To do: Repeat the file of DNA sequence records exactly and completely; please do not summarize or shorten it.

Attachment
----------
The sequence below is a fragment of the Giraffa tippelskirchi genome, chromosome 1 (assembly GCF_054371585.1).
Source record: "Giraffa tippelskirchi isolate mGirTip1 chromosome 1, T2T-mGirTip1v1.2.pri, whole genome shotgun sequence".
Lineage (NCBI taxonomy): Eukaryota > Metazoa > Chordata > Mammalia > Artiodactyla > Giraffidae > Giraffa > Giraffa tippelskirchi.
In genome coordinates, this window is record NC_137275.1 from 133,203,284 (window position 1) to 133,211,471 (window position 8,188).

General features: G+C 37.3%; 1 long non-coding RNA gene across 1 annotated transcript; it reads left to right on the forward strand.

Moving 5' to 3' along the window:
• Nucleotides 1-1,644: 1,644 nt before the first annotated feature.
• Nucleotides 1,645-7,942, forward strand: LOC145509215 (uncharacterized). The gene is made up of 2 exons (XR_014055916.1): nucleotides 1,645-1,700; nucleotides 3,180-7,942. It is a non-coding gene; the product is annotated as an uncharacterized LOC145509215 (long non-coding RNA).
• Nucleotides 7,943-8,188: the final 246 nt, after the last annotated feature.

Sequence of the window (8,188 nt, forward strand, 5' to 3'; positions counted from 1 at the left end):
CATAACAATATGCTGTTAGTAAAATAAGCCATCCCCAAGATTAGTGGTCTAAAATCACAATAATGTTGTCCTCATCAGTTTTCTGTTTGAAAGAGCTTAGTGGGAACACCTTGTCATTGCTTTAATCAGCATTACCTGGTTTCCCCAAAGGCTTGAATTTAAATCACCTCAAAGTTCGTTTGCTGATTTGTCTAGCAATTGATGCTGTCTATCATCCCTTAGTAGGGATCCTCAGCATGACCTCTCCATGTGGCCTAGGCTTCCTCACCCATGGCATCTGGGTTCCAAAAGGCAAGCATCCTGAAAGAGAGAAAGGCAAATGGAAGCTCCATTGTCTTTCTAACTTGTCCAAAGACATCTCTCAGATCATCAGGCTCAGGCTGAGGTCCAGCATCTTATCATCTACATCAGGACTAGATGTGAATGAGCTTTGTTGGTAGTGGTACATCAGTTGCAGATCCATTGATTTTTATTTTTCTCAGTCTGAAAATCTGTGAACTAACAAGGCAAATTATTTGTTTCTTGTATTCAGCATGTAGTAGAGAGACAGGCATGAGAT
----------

The sequence below is a fragment of the Giraffa tippelskirchi genome, chromosome 1 (assembly GCF_054371585.1).
Source record: "Giraffa tippelskirchi isolate mGirTip1 chromosome 1, T2T-mGirTip1v1.2.pri, whole genome shotgun sequence".
Lineage (NCBI taxonomy): Eukaryota > Metazoa > Chordata > Mammalia > Artiodactyla > Giraffidae > Giraffa > Giraffa tippelskirchi.
In genome coordinates, this window is record NC_137275.1 from 133,203,284 (window position 1) to 133,211,471 (window position 8,188).

General features: G+C 37.3%; 1 long non-coding RNA gene across 1 annotated transcript; it reads left to right on the forward strand.

Moving 5' to 3' along the window:
• Nucleotides 1-1,644: 1,644 nt before the first annotated feature.
• Nucleotides 1,645-7,942, forward strand: LOC145509215 (uncharacterized). The gene is made up of 2 exons (XR_014055916.1): nucleotides 1,645-1,700; nucleotides 3,180-7,942. It is a non-coding gene; the product is annotated as an uncharacterized LOC145509215 (long non-coding RNA).
• Nucleotides 7,943-8,188: the final 246 nt, after the last annotated feature.

Sequence of the window (8,188 nt, forward strand, 5' to 3'; positions counted from 1 at the left end):
CATAACAATATGCTGTTAGTAAAATAAGCCATCCCCAAGATTAGTGGTCTAAAATCACAATAATGTTGTCCTCATCAGTTTTCTGTTTGAAAGAGCTTAGTGGGAACACCTTGTCATTGCTTTAATCAGCATTACCTGGTTTCCCCAAAGGCTTGAATTTAAATCACCTCAAAGTTCGTTTGCTGATTTGTCTAGCAATTGATGCTGTCTATCATCCCTTAGTAGGGATCCTCAGCATGACCTCTCCATGTGGCCTAGGCTTCCTCACCCATGGCATCTGGGTTCCAAAAGGCAAGCATCCTGAAAGAGAGAAAGGCAAATGGAAGCTCCATTGTCTTTCTAACTTGTCCAAAGACATCTCTCAGATCATCAGGCTCAGGCTGAGGTCCAGCATCTTATCATCTACATCAGGACTAGATGTGAATGAGCTTTGTTGGTAGTGGTACATCAGTTGCAGATCCATTGATTTTTATTTTTCTCAGTCTGAAAATCTGTGAACTAACAAGGCAAATTATTTGTTTCTTGTATTCAGCATGTAGTAGAGAGACAGGCATGAGAT